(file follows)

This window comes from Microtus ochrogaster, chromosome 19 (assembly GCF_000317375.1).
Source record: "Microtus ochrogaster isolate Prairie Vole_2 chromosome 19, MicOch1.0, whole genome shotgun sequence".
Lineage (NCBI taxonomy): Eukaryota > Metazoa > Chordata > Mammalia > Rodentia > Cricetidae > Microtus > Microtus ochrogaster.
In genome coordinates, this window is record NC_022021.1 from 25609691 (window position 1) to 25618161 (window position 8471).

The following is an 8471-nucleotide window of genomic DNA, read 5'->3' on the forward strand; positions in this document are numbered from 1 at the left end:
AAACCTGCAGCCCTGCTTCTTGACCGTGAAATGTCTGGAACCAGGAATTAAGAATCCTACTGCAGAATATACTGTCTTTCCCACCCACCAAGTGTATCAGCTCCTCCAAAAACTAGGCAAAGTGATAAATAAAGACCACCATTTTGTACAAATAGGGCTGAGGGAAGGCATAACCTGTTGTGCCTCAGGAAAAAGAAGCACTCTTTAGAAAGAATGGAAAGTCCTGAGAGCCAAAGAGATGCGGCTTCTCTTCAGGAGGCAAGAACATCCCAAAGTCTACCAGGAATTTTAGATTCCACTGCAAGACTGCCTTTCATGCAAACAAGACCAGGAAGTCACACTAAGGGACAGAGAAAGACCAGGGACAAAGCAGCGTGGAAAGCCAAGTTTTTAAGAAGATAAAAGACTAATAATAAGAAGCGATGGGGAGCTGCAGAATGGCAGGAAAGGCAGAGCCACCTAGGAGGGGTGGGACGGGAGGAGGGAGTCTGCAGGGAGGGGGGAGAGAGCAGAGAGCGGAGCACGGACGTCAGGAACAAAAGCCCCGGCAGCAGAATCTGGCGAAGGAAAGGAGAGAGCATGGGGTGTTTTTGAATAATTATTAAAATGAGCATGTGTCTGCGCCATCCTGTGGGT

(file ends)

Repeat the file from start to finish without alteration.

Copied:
This window comes from Microtus ochrogaster, chromosome 19 (assembly GCF_000317375.1).
Source record: "Microtus ochrogaster isolate Prairie Vole_2 chromosome 19, MicOch1.0, whole genome shotgun sequence".
Lineage (NCBI taxonomy): Eukaryota > Metazoa > Chordata > Mammalia > Rodentia > Cricetidae > Microtus > Microtus ochrogaster.
In genome coordinates, this window is record NC_022021.1 from 25609691 (window position 1) to 25618161 (window position 8471).

The following is an 8471-nucleotide window of genomic DNA, read 5'->3' on the forward strand; positions in this document are numbered from 1 at the left end:
AAACCTGCAGCCCTGCTTCTTGACCGTGAAATGTCTGGAACCAGGAATTAAGAATCCTACTGCAGAATATACTGTCTTTCCCACCCACCAAGTGTATCAGCTCCTCCAAAAACTAGGCAAAGTGATAAATAAAGACCACCATTTTGTACAAATAGGGCTGAGGGAAGGCATAACCTGTTGTGCCTCAGGAAAAAGAAGCACTCTTTAGAAAGAATGGAAAGTCCTGAGAGCCAAAGAGATGCGGCTTCTCTTCAGGAGGCAAGAACATCCCAAAGTCTACCAGGAATTTTAGATTCCACTGCAAGACTGCCTTTCATGCAAACAAGACCAGGAAGTCACACTAAGGGACAGAGAAAGACCAGGGACAAAGCAGCGTGGAAAGCCAAGTTTTTAAGAAGATAAAAGACTAATAATAAGAAGCGATGGGGAGCTGCAGAATGGCAGGAAAGGCAGAGCCACCTAGGAGGGGTGGGACGGGAGGAGGGAGTCTGCAGGGAGGGGGGAGAGAGCAGAGAGCGGAGCACGGACGTCAGGAACAAAAGCCCCGGCAGCAGAATCTGGCGAAGGAAAGGAGAGAGCATGGGGTGTTTTTGAATAATTATTAAAATGAGCATGTGTCTGCGCCATCCTGTGGGT